A friend of mine insists that that the following is a sound method to calculate the performance of a single holding in a portfolio, given that over time more capital has been allocated to that holding. My questions are these
- Is this a theoretically sound way to calculate performance?
- Is there a name for this?
The method is exemplified as follows with shares in a security being held. As additional shares are bought, their total return since purchase is calculated, weighted by the number of shares as a percentage of the total, and summed. No dates are used in the calculation.
Shares Price Return to Today Weight Return x Weight Original purchase 117 $260.91 177.82% 32.14% 57.16% Add 1 +37 $379.88 90.81% 10.16% 9.23% Add 2 +172 $541.33 33.90% 47.25% 16.02% Add 3 +38 $568.56 27.49% 10.44% 2.87% ------- Today 364 total $724.86 Sum: 85.28%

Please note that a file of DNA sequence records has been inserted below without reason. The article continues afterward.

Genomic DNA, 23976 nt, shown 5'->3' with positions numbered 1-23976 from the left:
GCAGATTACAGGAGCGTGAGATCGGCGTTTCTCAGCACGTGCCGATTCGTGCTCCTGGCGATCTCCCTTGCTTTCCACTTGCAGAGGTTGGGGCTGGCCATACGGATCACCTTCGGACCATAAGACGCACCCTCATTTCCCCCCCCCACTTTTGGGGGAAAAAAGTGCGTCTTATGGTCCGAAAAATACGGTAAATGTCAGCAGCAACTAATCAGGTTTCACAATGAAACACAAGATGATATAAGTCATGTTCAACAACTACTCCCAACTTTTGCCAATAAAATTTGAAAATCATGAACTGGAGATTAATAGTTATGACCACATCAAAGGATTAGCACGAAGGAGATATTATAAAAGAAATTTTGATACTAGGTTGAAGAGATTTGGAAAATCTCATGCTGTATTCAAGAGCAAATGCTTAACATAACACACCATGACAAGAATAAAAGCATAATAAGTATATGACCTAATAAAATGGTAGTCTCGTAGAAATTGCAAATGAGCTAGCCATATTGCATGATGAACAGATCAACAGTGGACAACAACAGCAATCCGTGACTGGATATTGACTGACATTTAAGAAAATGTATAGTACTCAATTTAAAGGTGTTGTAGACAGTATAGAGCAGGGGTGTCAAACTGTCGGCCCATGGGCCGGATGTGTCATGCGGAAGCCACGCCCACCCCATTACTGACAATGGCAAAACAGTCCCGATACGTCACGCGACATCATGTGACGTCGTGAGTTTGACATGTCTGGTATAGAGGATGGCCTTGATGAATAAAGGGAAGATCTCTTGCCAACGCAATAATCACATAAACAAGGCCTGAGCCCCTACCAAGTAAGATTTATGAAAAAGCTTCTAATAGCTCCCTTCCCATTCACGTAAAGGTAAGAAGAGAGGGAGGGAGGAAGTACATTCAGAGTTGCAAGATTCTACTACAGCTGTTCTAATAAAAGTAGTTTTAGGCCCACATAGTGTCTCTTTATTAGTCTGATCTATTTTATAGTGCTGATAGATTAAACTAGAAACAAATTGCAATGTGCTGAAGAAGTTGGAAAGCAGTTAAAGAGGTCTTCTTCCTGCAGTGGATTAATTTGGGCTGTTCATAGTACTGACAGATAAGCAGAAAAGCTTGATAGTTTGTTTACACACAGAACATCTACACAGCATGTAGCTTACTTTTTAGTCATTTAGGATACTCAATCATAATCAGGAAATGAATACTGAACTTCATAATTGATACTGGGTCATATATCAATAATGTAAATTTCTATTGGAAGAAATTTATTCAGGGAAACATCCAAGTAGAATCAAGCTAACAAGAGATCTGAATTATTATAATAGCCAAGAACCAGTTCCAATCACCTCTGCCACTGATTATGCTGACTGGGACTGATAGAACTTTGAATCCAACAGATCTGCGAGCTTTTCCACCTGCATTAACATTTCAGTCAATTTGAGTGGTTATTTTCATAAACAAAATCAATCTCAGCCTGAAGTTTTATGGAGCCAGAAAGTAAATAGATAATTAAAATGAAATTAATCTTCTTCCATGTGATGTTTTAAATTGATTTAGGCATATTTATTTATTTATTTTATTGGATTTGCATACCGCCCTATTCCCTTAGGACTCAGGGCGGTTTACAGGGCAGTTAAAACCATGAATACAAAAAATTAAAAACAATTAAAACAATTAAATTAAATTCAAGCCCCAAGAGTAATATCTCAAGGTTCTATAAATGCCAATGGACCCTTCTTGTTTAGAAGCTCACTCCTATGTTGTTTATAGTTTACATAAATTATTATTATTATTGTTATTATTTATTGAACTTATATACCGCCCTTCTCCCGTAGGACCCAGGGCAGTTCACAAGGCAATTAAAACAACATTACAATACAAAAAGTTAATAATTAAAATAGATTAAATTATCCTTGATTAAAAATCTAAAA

And thus my friend says it is most appropriate to say that the overall return of this holding, given the additional shares bought at a higher price, is 85.28%. He says a cost basis method, which implies a 66% return, is incorrect because it assumes all shares were bought at $438 at the same time. He also says that the total return since the original purchase (178%) is not representative because the shares purchased later did not return this much.
(I am afraid I posted a question earlier that lent itself more to discussion than an actual answer. I hope this is not considered duplicate posting.)